Ever been to Comic Con? I haven’t. I don’t collect comics…but I find them amusing. I have a deep respect for those who love comics, science fiction and fantasy. I think there is a place in this world for those whose energies are drawn to projects and efforts that are outside the realm of reality. In my eyes…that’s a hiccup away from theatre.

You ever wonder why people get such a thrill from dressing up and invading these conventions with their painted squirt guns and way too tight tights? “Whoa! Don’t get too close to that crazy chick who is spilling out of her unitard and trying in vain to convince us she’s Firestar! The situation may be combustible.” Yes. Combustible. Heh.

I sure have to give credit where credit is due, however. You cannot say these people aren’t passionate about their loves. (I mean, have you ever argued that Superman is better than Batman with any Super or Bat fan? By the way…Batman is WAY better.)

One thing that I’ve noticed about these Comic Con crazies is their willingness to don a mask (physical or otherwise) to completely immerse themselves into a character for the sake of an event…or rather a “coming together of like crazies.” This fascinates me, but not for the reasons you think. For the same reason I can enjoy the occasional Renaissance festival, but I would never keep an outfit of guilded, rustic armor in my hope chest in anticipation for the next event….I think Comic Con, Renaissance festivals, and even the first day of school (which is a mere week and a half away for me….yikes) all fall under the same category: they are meetings of like individuals, with common passions and a willingness to don a mask so as to create an acceptable character in the hopes that the performance will be well received. Arguable? I bet you ever teacher at Faith Lutheran has purchased their new outfit for the first day. My shirt (costume) is red.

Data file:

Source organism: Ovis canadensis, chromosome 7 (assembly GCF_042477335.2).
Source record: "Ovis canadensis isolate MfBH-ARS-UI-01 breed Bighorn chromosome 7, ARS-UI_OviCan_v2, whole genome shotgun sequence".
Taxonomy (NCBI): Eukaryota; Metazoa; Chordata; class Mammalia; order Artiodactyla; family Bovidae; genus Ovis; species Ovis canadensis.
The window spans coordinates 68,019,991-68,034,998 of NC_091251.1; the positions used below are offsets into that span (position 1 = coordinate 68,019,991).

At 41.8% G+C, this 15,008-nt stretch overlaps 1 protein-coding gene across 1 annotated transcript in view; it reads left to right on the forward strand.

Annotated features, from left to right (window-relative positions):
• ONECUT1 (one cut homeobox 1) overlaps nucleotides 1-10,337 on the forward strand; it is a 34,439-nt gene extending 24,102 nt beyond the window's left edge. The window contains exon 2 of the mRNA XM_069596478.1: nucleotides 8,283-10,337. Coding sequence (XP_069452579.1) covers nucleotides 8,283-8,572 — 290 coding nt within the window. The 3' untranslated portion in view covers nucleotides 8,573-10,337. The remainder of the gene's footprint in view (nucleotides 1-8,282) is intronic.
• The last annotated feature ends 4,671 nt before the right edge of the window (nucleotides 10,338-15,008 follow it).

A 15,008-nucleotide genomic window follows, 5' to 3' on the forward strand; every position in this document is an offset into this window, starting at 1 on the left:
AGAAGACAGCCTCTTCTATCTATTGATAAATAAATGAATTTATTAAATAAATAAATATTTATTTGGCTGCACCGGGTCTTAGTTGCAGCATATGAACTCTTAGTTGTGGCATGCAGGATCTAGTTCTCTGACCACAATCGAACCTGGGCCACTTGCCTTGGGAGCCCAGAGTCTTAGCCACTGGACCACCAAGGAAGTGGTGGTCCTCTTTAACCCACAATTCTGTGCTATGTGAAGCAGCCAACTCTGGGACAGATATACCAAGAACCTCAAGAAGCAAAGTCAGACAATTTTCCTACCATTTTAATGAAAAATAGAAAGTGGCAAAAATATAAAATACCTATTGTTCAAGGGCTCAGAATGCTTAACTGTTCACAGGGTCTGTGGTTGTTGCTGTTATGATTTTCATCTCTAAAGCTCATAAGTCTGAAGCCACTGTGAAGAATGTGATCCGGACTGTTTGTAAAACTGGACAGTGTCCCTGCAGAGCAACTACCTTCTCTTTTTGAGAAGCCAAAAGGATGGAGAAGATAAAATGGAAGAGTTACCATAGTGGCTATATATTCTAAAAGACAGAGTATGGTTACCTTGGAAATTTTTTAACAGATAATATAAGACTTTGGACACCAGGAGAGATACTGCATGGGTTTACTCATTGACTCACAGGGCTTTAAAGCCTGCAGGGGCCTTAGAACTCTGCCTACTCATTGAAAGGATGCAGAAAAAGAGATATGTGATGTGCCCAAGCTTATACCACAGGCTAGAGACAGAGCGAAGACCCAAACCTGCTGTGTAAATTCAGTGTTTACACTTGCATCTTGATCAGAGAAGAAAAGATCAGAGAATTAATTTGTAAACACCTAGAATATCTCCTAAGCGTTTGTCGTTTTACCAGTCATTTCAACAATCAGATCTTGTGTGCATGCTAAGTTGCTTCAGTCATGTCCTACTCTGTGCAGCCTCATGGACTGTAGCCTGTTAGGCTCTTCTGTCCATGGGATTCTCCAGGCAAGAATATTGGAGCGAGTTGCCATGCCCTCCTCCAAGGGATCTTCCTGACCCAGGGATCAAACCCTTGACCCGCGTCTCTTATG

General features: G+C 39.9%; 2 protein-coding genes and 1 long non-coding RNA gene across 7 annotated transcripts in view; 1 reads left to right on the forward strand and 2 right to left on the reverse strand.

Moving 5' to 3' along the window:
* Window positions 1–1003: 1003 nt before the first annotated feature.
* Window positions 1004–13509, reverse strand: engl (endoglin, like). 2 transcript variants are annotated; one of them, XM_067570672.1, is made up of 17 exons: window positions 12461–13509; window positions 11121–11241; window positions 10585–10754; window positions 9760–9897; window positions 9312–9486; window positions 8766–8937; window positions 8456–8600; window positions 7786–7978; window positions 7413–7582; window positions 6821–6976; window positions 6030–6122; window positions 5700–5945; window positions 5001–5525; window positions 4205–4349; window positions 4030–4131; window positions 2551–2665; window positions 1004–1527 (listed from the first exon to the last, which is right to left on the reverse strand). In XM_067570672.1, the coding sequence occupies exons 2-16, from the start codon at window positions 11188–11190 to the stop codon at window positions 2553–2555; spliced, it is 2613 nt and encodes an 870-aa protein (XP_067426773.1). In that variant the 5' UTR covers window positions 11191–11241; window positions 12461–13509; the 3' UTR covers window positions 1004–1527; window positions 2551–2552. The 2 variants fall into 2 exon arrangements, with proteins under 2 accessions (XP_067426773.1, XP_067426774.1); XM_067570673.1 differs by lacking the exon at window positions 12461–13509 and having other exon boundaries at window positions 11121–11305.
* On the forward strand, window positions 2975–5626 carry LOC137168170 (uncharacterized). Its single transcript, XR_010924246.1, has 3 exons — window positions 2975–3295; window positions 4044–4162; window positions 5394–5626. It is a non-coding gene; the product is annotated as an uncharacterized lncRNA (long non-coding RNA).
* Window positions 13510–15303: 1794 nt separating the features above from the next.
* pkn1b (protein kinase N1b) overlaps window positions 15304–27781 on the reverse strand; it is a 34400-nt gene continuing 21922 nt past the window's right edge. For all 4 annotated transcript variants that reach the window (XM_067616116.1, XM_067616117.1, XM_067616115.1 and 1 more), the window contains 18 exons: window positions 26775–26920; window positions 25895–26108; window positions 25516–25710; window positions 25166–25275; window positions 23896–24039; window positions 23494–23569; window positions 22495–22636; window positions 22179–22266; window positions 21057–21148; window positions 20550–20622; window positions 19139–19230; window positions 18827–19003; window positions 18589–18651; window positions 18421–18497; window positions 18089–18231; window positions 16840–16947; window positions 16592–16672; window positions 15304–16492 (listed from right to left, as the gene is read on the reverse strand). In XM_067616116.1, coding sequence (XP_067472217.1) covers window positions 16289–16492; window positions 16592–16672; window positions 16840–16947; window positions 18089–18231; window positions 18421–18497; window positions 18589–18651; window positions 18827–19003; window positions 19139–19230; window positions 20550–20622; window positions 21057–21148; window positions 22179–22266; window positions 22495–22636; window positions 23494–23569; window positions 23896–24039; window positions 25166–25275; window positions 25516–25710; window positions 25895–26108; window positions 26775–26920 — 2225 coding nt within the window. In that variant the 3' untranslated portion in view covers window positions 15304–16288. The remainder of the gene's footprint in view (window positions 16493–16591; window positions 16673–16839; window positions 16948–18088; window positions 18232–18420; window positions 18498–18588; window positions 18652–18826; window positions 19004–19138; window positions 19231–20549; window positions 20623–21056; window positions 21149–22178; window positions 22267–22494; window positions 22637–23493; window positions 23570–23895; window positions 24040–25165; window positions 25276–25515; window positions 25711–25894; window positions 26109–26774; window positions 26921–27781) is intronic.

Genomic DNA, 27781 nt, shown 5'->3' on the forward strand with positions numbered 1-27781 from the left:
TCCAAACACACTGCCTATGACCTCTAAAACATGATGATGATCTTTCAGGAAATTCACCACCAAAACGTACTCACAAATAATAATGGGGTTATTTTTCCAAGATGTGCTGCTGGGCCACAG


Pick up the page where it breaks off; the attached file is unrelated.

Whether you are the actor portraying Seymour Krelbourn in the story “Little Shop of Horrors” (and an effective piece of theatre) or a scared freshman looking forward to embracing the trials of high school (again, an effective piece of theatre!)….everyone wears a mask. I think it is expected, appropriate and ultimately what brings people together. But just like every masked character, they go forth with the firm understanding that they will face conflict. (Otherwise, why wear the mask?)

As you waltz into Comic Con as Firestar (or rather, Math class as Jeff)…take a look at the wonderful fun house that surrounds you. All the lush characters and fun masks. Please remember that underneath each one lurks an actual person….with passions, feelings and secrets.

Perhaps if we embraced this…it would bring worlds together and make wearing capes socially acceptable! I don’t think you need superpowers, Excalibur or a stage to do that.